NEW YORK ( TheStreet) -- Goldman Sachs has made many extreme oil calls in the past -- like its call for oil to hit $150 to $200 a barrel. But today's call, that oil could slump to $20 a barrel on forecast oversupply, is sinking the price of oil: crude oil is down to $44.92, this morning (2% down). And the oversupply forecast is being exacerbated by a potential ramp up of Iranian oil production in 2016. Having said that, Goldman expects the market will adjust its production, which should lead to a bottom in oil over the next six to nine months. Meanwhile, the International Energy Agency predicts that the markets will see the biggest reduction in non-OPEC supply in more than two decades as producers try to support prices.
U.S. equity futures were trading modestly lower this morning, with the Fed interest rate decision continuing to hang over the market.
Positive economic reports came out of Japan -- as its Business Survey Index showed solid gains from the second quarter, and Italy -- where industrial output rose 1.1%, the strongest gain in a year.
Some earnings reports of note today: Mattress Firm (MFRM), Brady (BRC), and Kroger (KR).
On the domestic economic docket, we have the August PPI Final Demand at 8:30 a.m. ET, with consensus forecasting a drop of 0.1%. At 10 a.m. ET, the University of Michigan preliminary September Sentiment report will be released, and at 1 p.m. ET, the Baker Hughes rig count will hit the wires.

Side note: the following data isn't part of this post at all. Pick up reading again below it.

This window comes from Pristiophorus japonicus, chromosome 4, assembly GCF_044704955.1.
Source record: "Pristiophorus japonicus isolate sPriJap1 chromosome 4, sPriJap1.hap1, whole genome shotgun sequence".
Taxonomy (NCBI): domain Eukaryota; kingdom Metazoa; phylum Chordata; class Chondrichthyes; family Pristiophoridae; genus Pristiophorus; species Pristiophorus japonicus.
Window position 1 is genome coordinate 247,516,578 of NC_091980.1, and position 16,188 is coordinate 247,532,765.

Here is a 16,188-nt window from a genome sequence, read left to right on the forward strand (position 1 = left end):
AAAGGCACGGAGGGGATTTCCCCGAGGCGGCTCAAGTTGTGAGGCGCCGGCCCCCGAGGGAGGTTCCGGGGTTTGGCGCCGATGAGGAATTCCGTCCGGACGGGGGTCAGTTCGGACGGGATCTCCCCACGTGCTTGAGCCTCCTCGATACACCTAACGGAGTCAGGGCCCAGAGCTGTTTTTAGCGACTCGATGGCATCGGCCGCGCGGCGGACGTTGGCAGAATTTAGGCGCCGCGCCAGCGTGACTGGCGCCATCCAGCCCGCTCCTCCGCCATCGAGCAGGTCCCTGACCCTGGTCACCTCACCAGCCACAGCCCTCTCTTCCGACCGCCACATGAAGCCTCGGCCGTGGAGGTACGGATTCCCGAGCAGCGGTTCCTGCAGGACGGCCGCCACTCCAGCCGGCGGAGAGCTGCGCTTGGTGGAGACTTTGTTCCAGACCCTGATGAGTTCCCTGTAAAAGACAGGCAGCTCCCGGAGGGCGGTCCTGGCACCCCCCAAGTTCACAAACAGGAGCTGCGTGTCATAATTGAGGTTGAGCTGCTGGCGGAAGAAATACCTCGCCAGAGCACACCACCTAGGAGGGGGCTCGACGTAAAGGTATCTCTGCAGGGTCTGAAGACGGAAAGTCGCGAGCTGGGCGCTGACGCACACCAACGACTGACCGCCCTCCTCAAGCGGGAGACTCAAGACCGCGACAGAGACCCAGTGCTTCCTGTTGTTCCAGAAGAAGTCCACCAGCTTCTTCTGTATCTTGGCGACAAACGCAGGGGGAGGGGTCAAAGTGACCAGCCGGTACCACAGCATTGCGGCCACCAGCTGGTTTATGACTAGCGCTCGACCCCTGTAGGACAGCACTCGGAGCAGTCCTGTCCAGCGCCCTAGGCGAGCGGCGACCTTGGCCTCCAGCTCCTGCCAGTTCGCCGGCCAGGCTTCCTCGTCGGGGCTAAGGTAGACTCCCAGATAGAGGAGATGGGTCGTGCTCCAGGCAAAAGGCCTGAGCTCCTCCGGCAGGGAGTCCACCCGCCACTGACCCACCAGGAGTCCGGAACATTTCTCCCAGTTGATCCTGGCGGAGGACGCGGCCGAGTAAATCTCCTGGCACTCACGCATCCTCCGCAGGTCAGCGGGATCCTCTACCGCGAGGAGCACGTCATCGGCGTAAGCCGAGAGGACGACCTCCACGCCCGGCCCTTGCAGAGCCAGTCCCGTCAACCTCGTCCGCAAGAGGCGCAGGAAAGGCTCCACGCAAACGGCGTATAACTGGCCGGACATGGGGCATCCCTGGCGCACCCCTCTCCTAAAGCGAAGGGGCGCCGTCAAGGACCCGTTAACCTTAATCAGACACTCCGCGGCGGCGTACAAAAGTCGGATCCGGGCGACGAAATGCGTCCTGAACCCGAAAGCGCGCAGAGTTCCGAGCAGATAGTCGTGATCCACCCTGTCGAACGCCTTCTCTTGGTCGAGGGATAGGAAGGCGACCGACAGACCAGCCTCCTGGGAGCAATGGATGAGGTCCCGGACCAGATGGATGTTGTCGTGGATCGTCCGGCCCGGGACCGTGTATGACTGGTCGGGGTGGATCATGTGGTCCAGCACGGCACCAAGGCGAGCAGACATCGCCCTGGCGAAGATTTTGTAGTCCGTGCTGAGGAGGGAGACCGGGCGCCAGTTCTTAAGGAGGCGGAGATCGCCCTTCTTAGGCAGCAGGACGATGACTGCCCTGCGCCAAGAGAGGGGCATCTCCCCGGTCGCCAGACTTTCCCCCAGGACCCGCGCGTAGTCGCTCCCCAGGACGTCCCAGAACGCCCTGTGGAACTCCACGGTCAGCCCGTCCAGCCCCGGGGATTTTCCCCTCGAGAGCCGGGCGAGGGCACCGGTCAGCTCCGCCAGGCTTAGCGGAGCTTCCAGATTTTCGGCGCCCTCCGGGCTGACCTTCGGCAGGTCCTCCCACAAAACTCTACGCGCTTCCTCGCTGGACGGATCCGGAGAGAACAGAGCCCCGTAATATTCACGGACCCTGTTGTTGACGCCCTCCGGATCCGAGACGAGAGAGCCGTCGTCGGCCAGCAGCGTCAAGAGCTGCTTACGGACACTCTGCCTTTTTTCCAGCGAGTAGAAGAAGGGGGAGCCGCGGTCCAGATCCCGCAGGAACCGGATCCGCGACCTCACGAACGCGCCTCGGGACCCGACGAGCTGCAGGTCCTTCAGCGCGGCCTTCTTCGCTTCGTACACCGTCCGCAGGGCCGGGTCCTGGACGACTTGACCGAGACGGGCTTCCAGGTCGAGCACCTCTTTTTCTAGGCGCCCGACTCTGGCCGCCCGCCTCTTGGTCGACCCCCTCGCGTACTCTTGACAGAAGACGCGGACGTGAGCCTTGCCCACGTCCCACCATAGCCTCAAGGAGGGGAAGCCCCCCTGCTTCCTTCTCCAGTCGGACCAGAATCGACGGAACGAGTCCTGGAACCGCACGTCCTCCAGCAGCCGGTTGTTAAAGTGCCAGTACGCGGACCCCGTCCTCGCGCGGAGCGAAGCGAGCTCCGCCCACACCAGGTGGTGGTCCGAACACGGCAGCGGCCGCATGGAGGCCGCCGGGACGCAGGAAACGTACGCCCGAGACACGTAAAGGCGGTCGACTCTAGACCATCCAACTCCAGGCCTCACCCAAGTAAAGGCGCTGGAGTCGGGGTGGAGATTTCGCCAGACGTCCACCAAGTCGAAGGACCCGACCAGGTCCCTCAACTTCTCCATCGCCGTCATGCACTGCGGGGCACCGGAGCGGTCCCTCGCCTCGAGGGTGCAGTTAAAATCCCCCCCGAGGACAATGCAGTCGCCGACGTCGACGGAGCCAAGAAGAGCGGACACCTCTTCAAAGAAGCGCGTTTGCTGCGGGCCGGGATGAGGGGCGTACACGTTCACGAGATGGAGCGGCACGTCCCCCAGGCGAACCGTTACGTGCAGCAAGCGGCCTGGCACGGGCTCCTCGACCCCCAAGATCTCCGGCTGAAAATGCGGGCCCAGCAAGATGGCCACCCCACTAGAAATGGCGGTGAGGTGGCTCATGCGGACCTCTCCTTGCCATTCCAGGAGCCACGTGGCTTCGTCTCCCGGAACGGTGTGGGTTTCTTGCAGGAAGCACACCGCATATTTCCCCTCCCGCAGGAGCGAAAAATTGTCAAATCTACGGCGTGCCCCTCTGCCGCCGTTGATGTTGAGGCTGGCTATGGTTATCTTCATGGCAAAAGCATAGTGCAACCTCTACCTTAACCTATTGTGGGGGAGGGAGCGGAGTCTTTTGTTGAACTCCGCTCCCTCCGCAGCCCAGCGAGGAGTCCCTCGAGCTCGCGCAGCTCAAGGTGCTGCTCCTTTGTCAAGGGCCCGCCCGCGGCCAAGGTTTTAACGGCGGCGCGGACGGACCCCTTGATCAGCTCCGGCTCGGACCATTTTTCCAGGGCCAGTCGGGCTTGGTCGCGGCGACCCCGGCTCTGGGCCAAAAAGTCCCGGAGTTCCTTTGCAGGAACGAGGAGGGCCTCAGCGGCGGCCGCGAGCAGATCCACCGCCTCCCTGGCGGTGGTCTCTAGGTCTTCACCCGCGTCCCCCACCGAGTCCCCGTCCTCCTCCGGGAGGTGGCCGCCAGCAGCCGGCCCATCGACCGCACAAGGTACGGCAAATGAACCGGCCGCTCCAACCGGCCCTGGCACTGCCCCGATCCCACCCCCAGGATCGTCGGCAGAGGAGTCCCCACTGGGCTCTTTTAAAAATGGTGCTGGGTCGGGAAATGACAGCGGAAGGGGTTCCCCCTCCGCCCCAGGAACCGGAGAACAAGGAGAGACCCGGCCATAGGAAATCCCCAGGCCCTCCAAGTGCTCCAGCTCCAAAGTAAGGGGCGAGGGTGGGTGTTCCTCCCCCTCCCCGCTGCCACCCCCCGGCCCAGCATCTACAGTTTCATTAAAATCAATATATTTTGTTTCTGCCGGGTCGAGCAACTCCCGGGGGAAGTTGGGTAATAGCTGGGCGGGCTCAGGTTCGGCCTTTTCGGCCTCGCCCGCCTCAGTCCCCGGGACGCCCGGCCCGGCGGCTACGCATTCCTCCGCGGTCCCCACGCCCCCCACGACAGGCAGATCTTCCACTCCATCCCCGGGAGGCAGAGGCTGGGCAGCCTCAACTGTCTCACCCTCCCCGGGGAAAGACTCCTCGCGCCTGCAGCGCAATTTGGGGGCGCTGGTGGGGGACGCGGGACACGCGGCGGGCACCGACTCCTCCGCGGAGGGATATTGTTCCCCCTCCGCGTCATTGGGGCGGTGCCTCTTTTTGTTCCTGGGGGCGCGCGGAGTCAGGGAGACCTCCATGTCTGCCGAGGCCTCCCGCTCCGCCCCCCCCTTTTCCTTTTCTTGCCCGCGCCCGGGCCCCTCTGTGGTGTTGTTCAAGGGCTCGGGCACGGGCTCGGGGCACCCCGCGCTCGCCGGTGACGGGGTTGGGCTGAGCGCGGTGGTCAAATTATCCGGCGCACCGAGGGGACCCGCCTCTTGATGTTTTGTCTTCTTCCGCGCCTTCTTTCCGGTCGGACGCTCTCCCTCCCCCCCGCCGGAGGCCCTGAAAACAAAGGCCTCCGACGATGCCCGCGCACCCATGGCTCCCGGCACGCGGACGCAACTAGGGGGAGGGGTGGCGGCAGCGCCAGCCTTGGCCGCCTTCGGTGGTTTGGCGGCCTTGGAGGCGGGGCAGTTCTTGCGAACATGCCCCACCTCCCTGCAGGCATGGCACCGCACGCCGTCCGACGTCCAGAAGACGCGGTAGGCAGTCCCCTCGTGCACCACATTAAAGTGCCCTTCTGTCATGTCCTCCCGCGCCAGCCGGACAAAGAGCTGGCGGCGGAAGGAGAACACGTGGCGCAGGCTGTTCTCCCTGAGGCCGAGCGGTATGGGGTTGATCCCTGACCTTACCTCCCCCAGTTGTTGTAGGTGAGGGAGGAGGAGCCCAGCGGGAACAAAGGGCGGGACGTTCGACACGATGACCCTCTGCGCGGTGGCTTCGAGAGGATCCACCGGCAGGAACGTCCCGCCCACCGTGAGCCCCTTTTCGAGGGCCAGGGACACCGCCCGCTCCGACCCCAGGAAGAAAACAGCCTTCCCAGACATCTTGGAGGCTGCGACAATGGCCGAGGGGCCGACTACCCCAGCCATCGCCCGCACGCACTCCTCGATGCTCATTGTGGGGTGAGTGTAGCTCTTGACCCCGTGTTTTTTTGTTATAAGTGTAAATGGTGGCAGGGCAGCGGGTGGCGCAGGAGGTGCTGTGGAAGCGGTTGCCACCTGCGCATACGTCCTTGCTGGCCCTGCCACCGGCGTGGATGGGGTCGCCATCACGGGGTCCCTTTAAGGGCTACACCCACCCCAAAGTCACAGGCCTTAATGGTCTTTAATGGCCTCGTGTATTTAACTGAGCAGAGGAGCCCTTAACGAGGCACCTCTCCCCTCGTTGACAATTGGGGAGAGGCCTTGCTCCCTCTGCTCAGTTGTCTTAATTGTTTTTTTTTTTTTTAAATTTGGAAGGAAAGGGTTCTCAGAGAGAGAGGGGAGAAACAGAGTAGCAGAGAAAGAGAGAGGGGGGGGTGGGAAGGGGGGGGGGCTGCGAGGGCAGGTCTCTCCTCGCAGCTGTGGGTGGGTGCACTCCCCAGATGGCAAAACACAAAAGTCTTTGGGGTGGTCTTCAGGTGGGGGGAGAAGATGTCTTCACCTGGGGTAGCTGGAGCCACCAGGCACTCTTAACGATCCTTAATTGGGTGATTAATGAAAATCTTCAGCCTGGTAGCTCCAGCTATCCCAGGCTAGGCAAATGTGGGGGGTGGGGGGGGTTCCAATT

- Oil prices fell as Saudi Arabia dismissed the idea of a summit to discuss ways to defend prices. October Brent, the global oil benchmark, fell $0.65 to $48.24 a barrel Friday morning, after it settled up $1.31, or 2.8%, on Thursday.
- Chinese outstanding yuan loans grew at 15.4% last month on an annual basis, slightly slower than forecast by analysts polled by Reuters, who had expected outstanding loans to rise by 15.6%.
- European Central Bank (ECB) board member Benoit Coeure said that growth in the eurozone is still too weak to create the number of jobs needed and that the central bank's attention should shift from inflation to growth for the moment. "When inflation is weak, the best way to bring it up to the 2% objective is to support economic activity," Coeure said in a newspaper interview. "Today, therefore, growth and employment are prerequisites for price stability."
- Japanese business sentiment turned positive in July-September, a survey showed, bringing some relief after a string of downbeat data. An index gauging sentiment at large manufacturers stood at plus 11.0 in July-September, rebounding from minus 6.0 in the previous quarter. Companies plan to raise capital expenditure by 6.1% over the business year that started in April, revised up from the previous poll's 5.9%.
- Construction output in the U.K. fell unexpectedly in July, when it shrank by 1% vs. analyst expectations that it would increase by 0.5%. A major driver of the decline was a year-on-year fall in the amount of new housing being built, which dropped by 2.5%, the first decline since March 2013. Construction of public housing plunged by 15.6%; the 0.8% growth in private construction was the slowest since March 2013.